Having conversations about the stock market this summer, with all the BBQs and days off, etc. One of the things that strikes me these days is how completely unaware civilians are about how old and…non-utilitarian their information is.
Many of these talks go something like this…
So, Facebook is in some trouble, huh?
Yes, I guess.
I sold it. I think there’s going to be fines and regulation and stuff.
Well, yes, this has already started…
It’s going to be bad.
Okay, but Facebook is up like fifty percent this year, with bad headlines every week, so…are you referring to some new sort of troubles?
Yes. It’s actually doubled the performance of the S&P Communications Services sector, so, do you think the other companies in that sector are in even bigger trouble by your logic?
No, I was just thinking there’s going to be a crackdown and fines and stuff and-
So you don’t think millions of professional investors have the same information about this that you have? You don’t think this reality has already been digested and priced into Facebook’s share price over months and months? I mean, if you and I are talking about something in a backyard in the Hamptons, you don’t think the market is already fully aware of it?
Had almost identical conversations about Nike’s SJW routine, the Boeing plane problems, the launch of Disney’s app and how it might affect Netflix, the prices of oil and oil stocks, the Malaysian lawsuit against Goldman Sachs, etc.
I think that people who read pieces of information about companies from time to time in mainstream publications don’t always consider that there are market players (and algorithms) who are constantly digesting and pricing information 24 hours a day.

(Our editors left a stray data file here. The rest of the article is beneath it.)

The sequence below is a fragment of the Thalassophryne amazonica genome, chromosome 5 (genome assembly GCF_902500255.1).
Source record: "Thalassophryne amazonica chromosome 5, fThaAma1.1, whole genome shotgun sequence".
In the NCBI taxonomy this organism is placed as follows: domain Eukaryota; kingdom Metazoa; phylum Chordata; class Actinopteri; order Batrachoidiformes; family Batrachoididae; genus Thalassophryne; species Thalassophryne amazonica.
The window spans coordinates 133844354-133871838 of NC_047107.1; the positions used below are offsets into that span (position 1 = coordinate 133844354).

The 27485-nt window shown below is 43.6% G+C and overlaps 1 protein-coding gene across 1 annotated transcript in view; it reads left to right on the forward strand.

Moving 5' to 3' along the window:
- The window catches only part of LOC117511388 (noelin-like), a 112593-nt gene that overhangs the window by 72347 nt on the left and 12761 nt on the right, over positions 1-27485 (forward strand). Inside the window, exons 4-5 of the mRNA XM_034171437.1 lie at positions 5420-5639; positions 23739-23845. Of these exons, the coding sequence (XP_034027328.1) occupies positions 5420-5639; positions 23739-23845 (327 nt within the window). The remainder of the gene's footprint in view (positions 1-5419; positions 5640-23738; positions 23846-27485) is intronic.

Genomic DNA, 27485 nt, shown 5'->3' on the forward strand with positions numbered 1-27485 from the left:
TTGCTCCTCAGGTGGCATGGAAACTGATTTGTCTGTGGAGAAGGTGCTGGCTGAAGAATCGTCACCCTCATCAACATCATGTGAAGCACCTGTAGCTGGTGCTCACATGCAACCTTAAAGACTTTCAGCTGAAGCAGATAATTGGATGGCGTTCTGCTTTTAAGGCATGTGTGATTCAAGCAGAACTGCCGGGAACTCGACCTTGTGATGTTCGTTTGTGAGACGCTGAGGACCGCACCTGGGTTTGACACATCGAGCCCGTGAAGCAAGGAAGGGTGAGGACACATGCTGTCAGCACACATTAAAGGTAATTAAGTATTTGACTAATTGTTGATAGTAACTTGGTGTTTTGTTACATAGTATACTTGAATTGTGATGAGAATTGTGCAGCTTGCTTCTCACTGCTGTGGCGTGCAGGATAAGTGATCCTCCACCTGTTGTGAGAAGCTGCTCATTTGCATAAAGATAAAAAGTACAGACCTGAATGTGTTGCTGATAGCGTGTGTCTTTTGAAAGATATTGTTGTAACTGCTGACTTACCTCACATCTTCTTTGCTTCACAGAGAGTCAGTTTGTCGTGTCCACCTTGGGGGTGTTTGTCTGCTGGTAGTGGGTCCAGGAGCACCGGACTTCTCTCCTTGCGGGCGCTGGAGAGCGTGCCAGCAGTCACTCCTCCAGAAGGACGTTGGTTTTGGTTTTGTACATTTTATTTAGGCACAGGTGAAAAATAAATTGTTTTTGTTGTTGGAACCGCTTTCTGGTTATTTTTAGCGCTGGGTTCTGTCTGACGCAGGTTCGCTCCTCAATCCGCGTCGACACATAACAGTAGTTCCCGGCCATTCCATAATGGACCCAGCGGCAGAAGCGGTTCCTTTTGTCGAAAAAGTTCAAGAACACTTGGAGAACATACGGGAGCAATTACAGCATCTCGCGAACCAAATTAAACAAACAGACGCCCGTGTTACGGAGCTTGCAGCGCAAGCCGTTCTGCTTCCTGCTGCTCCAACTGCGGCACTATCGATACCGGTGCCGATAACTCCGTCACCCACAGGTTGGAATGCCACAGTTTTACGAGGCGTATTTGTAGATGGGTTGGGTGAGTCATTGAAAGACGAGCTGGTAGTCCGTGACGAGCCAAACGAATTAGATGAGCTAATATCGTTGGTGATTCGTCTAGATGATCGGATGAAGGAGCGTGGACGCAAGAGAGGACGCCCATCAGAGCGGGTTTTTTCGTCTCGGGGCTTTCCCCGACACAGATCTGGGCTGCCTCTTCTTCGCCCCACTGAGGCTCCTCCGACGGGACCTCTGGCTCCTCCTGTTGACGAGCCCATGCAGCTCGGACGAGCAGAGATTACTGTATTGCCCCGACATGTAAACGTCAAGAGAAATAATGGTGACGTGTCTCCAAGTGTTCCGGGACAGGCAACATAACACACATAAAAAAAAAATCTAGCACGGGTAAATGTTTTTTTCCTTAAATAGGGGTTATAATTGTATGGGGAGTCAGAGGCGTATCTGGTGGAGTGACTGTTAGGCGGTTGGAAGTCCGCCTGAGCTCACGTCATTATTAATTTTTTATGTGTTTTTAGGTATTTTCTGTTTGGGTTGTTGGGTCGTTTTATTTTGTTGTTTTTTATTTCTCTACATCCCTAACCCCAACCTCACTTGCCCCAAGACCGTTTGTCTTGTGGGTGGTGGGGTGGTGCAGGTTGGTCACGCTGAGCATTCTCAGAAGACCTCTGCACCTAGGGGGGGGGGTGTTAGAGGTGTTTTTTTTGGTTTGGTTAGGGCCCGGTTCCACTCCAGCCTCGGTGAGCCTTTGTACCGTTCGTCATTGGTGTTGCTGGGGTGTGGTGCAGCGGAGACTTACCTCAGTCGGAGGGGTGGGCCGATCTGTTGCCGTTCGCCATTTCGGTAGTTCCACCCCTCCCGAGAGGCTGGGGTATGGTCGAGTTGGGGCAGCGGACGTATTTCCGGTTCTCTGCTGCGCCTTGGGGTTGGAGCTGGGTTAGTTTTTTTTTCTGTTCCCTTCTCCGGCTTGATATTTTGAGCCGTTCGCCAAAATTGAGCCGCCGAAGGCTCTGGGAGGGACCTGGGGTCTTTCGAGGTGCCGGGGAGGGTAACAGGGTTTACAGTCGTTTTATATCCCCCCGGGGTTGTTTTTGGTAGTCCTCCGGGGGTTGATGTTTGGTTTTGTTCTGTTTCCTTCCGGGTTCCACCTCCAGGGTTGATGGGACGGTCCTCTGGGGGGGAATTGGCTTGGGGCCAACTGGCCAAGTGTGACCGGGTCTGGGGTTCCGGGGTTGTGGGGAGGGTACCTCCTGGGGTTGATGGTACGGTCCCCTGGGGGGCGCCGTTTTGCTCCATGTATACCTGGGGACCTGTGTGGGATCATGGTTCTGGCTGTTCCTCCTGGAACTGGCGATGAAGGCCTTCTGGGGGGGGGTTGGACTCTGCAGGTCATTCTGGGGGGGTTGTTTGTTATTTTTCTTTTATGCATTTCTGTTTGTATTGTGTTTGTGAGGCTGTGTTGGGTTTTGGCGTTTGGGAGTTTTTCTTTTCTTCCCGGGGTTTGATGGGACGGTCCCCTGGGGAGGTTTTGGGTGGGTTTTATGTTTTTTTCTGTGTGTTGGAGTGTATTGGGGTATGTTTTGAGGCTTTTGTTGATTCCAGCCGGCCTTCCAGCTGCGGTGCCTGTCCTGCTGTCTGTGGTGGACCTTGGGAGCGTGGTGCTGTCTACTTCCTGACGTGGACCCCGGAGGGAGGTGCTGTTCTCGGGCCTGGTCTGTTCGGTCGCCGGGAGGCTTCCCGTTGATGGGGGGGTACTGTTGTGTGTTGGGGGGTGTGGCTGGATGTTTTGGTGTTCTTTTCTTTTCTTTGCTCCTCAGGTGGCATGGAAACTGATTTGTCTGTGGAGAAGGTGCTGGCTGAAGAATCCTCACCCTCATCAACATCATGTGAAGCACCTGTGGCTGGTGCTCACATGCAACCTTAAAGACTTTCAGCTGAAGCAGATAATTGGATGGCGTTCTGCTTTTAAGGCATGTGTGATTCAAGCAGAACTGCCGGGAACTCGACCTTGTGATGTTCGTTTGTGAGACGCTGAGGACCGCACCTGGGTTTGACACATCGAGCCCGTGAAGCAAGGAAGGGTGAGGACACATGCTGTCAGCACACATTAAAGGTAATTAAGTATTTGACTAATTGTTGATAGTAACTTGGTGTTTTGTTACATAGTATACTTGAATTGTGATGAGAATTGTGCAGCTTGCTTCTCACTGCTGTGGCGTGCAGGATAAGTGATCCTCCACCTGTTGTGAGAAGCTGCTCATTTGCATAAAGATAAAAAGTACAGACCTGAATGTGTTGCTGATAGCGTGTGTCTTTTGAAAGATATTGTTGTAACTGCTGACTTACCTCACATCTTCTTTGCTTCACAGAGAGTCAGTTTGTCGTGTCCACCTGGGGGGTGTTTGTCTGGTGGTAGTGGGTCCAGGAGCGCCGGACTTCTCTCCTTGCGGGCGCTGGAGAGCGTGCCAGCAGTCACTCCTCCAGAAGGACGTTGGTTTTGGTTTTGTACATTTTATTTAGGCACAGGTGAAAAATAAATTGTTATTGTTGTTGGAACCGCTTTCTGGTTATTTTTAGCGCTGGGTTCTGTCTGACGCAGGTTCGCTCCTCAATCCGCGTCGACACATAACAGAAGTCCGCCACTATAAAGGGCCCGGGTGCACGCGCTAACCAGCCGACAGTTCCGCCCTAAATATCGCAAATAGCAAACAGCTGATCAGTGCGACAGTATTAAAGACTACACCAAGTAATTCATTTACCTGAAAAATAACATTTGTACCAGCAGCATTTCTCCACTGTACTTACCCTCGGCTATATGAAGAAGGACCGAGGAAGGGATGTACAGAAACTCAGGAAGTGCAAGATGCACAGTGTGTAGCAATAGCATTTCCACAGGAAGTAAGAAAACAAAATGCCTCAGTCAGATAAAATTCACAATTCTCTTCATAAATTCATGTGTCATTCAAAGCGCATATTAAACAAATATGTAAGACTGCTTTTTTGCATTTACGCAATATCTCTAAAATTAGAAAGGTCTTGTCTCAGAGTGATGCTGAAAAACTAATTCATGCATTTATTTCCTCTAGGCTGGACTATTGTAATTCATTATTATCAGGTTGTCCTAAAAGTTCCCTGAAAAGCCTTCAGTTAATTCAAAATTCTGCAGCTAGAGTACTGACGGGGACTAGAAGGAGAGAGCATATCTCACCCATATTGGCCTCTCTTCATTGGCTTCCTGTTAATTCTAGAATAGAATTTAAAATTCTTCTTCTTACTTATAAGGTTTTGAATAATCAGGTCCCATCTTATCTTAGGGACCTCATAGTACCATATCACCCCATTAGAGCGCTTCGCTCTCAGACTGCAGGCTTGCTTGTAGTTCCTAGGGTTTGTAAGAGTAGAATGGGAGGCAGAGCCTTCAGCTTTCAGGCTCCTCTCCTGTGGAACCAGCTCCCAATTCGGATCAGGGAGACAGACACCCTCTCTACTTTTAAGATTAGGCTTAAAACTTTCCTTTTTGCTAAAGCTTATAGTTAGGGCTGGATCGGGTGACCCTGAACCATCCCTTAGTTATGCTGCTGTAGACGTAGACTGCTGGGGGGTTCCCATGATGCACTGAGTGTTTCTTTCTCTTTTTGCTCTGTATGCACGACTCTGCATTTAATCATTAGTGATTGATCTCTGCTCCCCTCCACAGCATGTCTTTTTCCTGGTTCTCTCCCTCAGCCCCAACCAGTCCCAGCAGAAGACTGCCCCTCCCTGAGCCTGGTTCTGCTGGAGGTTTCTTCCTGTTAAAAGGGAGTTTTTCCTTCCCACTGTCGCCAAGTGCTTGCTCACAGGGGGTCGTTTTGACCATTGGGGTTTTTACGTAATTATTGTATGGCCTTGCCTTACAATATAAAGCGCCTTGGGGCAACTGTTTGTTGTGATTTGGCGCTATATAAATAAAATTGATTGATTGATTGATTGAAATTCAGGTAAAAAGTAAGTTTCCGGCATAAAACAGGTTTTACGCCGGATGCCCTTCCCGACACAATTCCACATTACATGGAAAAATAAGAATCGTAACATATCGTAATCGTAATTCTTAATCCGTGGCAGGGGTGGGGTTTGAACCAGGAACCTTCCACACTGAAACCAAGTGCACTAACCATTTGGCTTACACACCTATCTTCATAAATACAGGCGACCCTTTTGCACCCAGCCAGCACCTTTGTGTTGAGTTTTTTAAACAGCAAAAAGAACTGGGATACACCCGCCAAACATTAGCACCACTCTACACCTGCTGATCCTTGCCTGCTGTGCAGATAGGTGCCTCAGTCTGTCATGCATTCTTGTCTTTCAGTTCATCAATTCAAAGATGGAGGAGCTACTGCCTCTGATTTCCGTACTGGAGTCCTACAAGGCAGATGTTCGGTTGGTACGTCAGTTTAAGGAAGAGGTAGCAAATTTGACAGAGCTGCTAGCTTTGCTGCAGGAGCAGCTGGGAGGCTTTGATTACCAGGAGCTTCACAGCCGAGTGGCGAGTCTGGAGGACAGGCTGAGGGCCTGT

I never seek out these conversations. I don’t give out stock tips and I’m not really interested in being on the receiving end of any myself. But these conversations seek me out, which I understand completely. But I’m still amazed at the degree to which civilians think that they’ve read something or heard some bit of company news that might be of use to them in making a buy or sell decision on a stock. I guess it will always be that way, no matter how fast the markets become, or how wide and deep and the pool of professional, skilled operators become.
I think when people see a news segment or read a book, they find places to interject the information they’ve retained from watching or reading into a lot of their conversations right afterward. All of a sudden, the last thing they’ve learned seems to be apropos to every discussion they find themselves in.
I get it. And this is what feeds into an availability bias when it comes to individual stock stories. I read this thing, it must be important.
If it’s been in print for a few hours, the market has already moved on. You’re not in possession of anything useful. Just a soundbite or a opening for small talk around the grill.